Take advantage of cooler weather: If the area where you live cools off in the evening, take advantage of this to cool off your entire house. Open windows and doors with screens to bring the inside temperature down and facilitate cross breezes. Put fans in the windows to pull cool air in and hot air out of the house.
In the morning, close up your house and draw blinds and drapes closed, so the house stays dark and cool. If you have blinds, close them or angle them upwards. That way, light is reflected up and into the room and direct rays of the sun are not let in.
Remember that shade is a wonderful tool to use to keep heat to a minimum. Keep the sun from hitting your windows and doors. Curtains will help on the inside, but you can also use the Mylar covered auto sun shades to cover an outside window that is in direct sunlight during the heat of the day. Outdoor awnings or louvers can reduce the heat entering the house by as much as 80%.
Inexpensive bamboo shades that roll-up and down are another way to keep your doors shady. We have four bamboo shades on our back porch and we pull them down during the hottest parts of the day to keep the back of the house cooler. Trees can also be planted to provide shade to help keep your home cooler.
Keep the air moving around inside. Fans are another tool you can use to keep your house cooler in the summer. Ceiling fans help to create breezes in the house during the day and night and can make an entire room feel cooler.
High velocity vans are an easy way to move large amounts of air around a room efficiently. This helps the air conditioner work more efficiently, so you can actually set the thermostat temperature higher than would be the case without the fans.
Also, make sure you clean your air conditioning filters and fans regularly, so they will work more efficiently.
Close off rooms you are not using. If you’re not using a room, close the vents and the doors. Same goes for closets, storage rooms, and bathrooms. Also, close the door to the basement, and down any stairwells. Remember that heat rises while cold air falls, so if you have a basement and you have the door open, cold air from upstairs will actually fall down the stairs where you don’t need it.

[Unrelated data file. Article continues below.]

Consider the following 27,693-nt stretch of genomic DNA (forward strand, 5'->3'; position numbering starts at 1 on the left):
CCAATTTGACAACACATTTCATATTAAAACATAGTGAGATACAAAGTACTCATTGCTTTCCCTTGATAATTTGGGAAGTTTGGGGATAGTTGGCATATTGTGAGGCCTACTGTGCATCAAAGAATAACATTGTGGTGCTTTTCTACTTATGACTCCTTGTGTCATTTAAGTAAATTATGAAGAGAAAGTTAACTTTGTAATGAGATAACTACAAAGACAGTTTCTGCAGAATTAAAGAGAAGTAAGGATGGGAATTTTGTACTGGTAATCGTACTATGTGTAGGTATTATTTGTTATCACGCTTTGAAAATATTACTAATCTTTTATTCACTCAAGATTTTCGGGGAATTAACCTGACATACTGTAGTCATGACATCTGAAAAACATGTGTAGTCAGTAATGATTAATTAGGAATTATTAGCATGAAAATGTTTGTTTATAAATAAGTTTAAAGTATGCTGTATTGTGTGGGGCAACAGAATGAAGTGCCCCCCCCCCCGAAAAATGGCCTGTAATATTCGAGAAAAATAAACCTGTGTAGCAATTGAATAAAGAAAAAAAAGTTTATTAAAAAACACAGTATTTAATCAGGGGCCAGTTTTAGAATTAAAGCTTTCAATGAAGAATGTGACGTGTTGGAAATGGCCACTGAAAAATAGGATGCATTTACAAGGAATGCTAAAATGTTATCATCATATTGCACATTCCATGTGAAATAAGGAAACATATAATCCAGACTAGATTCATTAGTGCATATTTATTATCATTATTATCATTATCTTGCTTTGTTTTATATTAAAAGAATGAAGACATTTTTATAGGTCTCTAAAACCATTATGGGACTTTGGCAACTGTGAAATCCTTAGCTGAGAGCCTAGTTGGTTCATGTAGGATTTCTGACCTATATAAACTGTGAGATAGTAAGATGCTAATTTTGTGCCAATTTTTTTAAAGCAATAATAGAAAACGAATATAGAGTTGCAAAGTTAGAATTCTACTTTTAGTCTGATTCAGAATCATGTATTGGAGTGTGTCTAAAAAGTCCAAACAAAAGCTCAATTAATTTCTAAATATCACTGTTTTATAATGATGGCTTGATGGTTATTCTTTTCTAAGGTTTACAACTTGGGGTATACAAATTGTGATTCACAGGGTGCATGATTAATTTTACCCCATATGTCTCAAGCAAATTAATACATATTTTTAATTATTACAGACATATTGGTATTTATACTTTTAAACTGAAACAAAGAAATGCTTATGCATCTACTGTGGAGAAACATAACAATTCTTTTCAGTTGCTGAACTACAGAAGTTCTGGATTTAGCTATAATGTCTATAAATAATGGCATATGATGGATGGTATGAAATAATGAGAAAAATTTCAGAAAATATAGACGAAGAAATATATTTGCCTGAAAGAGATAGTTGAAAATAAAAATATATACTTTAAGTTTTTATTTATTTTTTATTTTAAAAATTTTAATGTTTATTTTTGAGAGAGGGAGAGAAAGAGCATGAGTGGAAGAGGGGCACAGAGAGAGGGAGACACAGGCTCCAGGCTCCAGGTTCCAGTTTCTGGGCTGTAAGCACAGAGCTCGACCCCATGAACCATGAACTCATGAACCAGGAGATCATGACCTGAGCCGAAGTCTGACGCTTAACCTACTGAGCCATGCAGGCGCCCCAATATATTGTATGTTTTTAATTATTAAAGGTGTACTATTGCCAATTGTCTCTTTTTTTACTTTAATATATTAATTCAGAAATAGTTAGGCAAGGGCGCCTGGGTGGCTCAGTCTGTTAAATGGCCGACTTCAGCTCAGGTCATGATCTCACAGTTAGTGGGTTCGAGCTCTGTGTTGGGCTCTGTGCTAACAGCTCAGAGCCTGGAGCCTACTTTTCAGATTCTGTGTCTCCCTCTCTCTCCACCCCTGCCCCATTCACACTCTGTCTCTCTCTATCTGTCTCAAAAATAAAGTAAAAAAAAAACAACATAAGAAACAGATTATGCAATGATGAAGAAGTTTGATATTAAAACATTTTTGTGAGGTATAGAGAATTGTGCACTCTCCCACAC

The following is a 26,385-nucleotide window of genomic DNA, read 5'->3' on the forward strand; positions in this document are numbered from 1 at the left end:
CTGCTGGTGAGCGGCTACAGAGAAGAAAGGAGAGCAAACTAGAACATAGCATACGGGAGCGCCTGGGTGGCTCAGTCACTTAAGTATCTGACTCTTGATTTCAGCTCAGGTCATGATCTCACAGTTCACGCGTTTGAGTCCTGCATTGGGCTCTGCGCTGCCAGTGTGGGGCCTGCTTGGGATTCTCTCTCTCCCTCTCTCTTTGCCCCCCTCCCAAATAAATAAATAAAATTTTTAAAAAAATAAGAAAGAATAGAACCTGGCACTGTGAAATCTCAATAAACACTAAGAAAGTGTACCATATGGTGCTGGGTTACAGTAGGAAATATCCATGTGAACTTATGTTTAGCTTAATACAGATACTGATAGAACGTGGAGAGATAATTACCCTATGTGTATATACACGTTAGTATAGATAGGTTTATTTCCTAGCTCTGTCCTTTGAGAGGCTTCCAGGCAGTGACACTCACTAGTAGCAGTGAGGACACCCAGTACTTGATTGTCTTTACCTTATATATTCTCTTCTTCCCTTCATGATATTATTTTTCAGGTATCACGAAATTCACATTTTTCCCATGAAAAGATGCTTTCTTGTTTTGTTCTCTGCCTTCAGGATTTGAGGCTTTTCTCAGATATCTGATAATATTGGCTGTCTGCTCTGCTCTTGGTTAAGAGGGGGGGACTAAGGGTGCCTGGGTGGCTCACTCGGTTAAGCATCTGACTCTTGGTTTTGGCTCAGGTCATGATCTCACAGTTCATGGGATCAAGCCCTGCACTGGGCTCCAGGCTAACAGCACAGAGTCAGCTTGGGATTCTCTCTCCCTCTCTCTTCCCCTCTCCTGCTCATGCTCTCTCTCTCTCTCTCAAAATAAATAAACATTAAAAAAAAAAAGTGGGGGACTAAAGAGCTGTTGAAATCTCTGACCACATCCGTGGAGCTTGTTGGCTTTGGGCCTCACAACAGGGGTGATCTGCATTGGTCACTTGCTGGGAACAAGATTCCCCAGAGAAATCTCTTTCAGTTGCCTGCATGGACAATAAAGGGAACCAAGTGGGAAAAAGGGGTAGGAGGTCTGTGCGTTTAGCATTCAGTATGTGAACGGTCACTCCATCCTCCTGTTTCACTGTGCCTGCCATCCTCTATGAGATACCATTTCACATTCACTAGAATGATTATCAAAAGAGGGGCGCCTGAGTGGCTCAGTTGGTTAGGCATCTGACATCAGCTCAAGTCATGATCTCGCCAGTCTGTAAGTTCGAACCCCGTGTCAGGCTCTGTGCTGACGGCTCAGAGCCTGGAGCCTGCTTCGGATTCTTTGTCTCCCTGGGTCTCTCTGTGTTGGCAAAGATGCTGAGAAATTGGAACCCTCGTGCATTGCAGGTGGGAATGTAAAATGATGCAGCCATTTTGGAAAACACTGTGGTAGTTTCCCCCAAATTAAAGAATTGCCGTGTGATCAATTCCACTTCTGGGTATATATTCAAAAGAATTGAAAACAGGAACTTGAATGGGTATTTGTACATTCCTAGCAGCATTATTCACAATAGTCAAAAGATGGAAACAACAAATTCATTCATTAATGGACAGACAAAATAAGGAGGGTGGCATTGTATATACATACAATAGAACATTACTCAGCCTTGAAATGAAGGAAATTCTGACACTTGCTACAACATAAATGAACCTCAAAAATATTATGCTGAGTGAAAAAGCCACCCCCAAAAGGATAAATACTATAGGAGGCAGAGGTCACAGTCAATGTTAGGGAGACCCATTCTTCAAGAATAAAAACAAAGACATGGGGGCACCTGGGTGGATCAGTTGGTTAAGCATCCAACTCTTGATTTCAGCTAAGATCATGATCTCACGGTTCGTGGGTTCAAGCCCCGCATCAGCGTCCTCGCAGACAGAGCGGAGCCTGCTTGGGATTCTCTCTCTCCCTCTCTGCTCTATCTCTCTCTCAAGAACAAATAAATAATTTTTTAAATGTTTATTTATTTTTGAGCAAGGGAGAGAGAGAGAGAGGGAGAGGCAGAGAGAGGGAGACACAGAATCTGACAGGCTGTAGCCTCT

Spend your time in the coolest area of the house. That may be a basement or a smaller room where the windows can catch a breeze or a window air conditioner has less space to cool, which makes that room cooler than larger rooms in the house. Basements are usually 10-15 degrees cooler than the upstairs part of the house. My sister’s house has a basement in it and when we visit there during the summer we spend a lot of time there because it is much cooler than the upstairs portion of her house.
Stay hydrated. Your body needs water to keep cool, so make sure you drink plenty of fluids even if you don't feel thirsty. Your body is designed to cool itself and if you stay hydrated, your body will do its job more efficiently than if you become dehydrated.
Dress for the season. Go barefoot or wear sandals and keep the socks and tennis shoes for cooler weather. Wear lighter weight fabrics and shorts with a sleeveless shirt.
Consider wearing your swimsuit. One summer when I first lived on my own in a small house with no air conditioning, the weather was miserably hot. I stayed in my swimsuit when I was not working and would often take a cold shower and then go outside to dry off in the shade, which made the heat more bearable.
Use the water hose or use a spray bottle of water to give yourself a spritz of cool water every once in a while.